There's an alternative way of doing this though, with type definition files. Say you have this very simple module using CommonJS and this module is defined in a file named say-hello.js:

function sayHello(greeting) {
    console.log(greeting);
}

module.exports = {
    sayHello
}
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If you create a file named say-hello.d.ts (and place it in the same folder as say-hello.js) with this inside:

export function sayHello(message: string): void;
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And you import this function in another module, you'll get the the typing information defined in the .d.ts file.

In fact, this is the type of file that the TypeScript compiler generates (along with the .js files) when you compile with the --declaration flag.

As a small aside, say that you are creating an npm module written totally in JavaScript that you want to share. Also, you haven't included any JsDoc type annotations but you still want to provide intellisense.

You can create a type declaration file, usually named index.d.ts or main.d.ts and update your package.json with the types (or typings) property set to the path to that file:

{
    "name": "the-package-name",
    "author": "Rui",
    "version": "1.0.0",
    "main": "main.js",
    "types": "index.d.ts"
}
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The type declarations that you put in index.d.ts define the intellisense you'll get when you consume the npm package.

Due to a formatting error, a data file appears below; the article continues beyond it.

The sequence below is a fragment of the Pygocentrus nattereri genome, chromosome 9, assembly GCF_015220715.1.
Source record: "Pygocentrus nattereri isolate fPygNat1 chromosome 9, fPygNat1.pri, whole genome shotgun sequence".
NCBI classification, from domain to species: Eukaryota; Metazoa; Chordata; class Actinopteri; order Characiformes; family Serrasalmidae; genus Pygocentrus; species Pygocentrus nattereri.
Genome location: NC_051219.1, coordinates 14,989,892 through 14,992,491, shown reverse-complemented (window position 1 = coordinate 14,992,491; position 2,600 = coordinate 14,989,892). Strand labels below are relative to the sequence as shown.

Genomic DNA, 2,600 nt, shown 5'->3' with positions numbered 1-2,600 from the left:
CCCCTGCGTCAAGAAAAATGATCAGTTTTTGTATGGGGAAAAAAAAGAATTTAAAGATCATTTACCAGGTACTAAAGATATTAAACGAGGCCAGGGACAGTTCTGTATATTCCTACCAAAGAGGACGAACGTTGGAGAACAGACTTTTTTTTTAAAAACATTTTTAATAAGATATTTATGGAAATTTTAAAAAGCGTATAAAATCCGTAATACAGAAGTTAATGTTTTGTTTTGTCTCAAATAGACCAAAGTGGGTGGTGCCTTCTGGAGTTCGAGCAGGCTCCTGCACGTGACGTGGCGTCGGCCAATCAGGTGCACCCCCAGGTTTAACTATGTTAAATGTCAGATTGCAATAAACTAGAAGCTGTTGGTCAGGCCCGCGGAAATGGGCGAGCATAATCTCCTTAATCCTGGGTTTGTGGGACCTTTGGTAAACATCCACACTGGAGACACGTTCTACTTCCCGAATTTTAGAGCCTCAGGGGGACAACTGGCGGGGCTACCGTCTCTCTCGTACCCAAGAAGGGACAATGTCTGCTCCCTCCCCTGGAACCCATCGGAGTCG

The contents of index.d.ts don't even have to match the code in the module (in fact that's what the type definition packages in DefinitelyTyped do).

I'm intentionally leaving the topic of how to write typescript definition files very light here because it's a very dense topic and it's usually easy to find how to provide type information in most cases in the official docs.

A quick note about TypeScript definition files: a .d.ts file does not affect the file it "describes", i.e. if you create a type declaration file for module my-module.js and in that type declaration file you specify that functionA receives a parameter of type number and you invoke that function from functionB also inside my-module you won't get intellisense for functionA. Only modules that require/import my-module will take advantage of the type information in the type declaration file.

That's it, now think about that large 30+ property configuration object for which you can never remember the exact name of the property you want to set (is it includeArrayIndex or enableArrayIndex and does it take a boolean or a string?). Now you don't have to worry about mistyping it and you don't have to look it up everytime.